visit author page

biography

Rebecca S Hartley Clemson University Center for Workforce Development

visit author page

Rebecca Hartley has spent the past seventeen years working in higher education administration in the areas of undergraduate admissions, graduate admissions, academic records, and student affairs. She holds a Ph.D. in Public Administration and Public Policy from Auburn University. Prior to joining the Clemson University Center for Workforce Development as the Director of Pathways, she served as Director of Graduate Admissions & Records at the University of Montevallo in Alabama. Her research interest and expertise focuses on citizen public opinion as it relates to federal and state public policy. Additionally, her research focus includes how outside political interests affect policy agendas and specifically policy implementation.

visit author page

biography

Kapil Chalil Madathil Clemson University Orcid 16x16 orcid.org/0000-0001-8938-9793

visit author page

Dr. Kapil Chalil Madathil’s area of expertise is in applying the knowledge base of human factors engineering to the design and operation of human-computer systems that involve rich interactions among people and technology. His research covers the entire spectrum of system design: from identifying the user needs to designing and developing systems that inform and motivate user behavior and empirically evaluating the efficacy of these interventions. He draws on qualitative and quantitative methodologies including ethnography, contextual inquiry, surveys and controlled behavioral experiments to understand how humans perceive, make sense of, and interact with complex human-machine systems.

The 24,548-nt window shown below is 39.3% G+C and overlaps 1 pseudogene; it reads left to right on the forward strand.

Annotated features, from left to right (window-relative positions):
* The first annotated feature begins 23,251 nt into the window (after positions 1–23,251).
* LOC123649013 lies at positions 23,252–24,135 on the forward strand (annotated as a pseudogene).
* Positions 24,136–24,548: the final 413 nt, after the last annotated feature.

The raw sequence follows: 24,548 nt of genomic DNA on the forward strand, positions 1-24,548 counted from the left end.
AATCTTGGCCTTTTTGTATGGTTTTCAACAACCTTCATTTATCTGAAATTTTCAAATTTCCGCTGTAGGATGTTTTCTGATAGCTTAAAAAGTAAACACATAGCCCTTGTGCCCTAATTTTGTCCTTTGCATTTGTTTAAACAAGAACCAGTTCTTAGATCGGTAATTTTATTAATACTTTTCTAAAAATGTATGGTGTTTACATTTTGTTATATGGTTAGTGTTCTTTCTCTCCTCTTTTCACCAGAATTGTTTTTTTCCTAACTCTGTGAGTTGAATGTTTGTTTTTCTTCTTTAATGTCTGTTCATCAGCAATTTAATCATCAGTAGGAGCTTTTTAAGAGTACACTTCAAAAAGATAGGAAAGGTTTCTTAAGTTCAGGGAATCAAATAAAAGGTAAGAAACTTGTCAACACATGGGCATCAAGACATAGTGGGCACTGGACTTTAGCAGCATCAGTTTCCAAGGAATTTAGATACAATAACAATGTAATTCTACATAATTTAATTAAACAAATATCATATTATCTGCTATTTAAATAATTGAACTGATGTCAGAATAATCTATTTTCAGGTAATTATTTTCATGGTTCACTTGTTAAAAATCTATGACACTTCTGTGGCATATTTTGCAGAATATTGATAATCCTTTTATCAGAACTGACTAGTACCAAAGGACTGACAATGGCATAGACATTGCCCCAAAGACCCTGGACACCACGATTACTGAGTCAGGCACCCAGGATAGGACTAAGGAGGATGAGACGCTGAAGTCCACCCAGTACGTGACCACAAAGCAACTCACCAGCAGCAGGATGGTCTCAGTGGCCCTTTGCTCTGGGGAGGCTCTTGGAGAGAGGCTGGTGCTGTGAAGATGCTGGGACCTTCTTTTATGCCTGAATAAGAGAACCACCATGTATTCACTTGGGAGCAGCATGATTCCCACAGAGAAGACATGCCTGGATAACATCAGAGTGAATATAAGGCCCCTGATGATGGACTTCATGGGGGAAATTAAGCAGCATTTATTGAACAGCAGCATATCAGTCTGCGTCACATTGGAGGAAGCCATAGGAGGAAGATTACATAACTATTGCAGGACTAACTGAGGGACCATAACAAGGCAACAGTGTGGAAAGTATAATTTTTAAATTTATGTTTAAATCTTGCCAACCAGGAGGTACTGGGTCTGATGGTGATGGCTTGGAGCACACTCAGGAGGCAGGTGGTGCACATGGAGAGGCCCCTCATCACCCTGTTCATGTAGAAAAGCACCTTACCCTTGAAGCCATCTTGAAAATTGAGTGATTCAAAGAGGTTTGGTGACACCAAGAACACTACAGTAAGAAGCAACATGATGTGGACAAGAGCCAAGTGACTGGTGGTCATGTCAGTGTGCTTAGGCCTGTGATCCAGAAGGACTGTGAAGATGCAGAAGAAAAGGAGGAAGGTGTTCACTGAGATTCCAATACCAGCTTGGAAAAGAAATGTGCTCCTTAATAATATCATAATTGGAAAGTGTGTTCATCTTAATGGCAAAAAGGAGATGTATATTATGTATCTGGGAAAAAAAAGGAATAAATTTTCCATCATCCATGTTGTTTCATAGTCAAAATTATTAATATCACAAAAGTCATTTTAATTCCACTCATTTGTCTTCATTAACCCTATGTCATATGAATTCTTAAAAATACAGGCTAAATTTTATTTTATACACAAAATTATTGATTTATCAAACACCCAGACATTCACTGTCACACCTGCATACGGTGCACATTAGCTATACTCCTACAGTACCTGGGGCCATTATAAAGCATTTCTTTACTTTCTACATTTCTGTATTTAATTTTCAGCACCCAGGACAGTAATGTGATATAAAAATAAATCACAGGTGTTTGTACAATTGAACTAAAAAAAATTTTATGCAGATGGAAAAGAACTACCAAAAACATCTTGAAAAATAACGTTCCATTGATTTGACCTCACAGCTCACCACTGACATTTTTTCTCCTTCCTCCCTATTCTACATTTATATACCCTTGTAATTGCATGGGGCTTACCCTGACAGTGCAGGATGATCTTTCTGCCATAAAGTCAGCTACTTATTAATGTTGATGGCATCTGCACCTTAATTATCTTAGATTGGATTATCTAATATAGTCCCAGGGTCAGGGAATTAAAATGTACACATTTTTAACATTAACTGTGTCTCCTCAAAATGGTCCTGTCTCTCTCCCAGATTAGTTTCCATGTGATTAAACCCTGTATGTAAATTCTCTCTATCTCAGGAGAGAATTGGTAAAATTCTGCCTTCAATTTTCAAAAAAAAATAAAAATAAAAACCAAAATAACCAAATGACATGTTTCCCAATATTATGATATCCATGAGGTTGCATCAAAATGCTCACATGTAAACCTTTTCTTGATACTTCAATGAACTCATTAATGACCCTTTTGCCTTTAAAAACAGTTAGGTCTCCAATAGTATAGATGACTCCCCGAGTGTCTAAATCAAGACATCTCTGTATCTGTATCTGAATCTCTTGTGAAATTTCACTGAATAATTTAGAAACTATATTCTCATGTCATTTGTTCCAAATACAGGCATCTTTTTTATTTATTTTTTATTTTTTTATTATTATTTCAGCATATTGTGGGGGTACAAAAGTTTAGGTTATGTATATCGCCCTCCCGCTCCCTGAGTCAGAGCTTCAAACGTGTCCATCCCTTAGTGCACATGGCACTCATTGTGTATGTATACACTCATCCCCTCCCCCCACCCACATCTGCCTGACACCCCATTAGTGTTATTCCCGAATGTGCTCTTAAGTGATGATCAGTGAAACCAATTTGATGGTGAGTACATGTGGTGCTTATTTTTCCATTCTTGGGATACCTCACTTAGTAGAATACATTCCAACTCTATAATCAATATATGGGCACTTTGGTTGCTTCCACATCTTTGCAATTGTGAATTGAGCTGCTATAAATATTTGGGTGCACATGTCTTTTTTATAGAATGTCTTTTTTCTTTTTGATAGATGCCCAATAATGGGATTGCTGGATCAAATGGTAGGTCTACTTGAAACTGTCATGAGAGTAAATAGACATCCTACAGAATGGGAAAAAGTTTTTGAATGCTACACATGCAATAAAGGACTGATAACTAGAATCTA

visit author page

biography

Hope Epps Rivers South Carolina Technical College System

visit author page

Hope E. Rivers is the Executive Vice President of the South Carolina Technical College System. She holds a Doctor of Philosophy in Educational Administration degree from the University of South Carolina (USC). Dr. Rivers is responsible for promoting communication and collaboration between the State Technical College System Office and partnering agencies across the state. She also works closely with the Presidents, the Vice Presidents of Academic and Student Affairs, Deans, and Directors at the 16 technical and community colleges in all areas related to curriculum and instruction, student services, research, and System advocacy. She serves as the primary technical college system liaison to the SC Commission on Higher Education, certification boards, and a diverse group of agencies designed to address the educational and workforce needs in the state. Additionally, Dr. Rivers is the principal administrator and manager of several federal and state grants, which are distributed to the technical and community colleges across the state. Her 20+ years of higher education experience provide a wealth of knowledge to draw from for a host of state-wide initiatives.

visit author page

biography

Elaine L. Craft Florence-Darlington Technical College

visit author page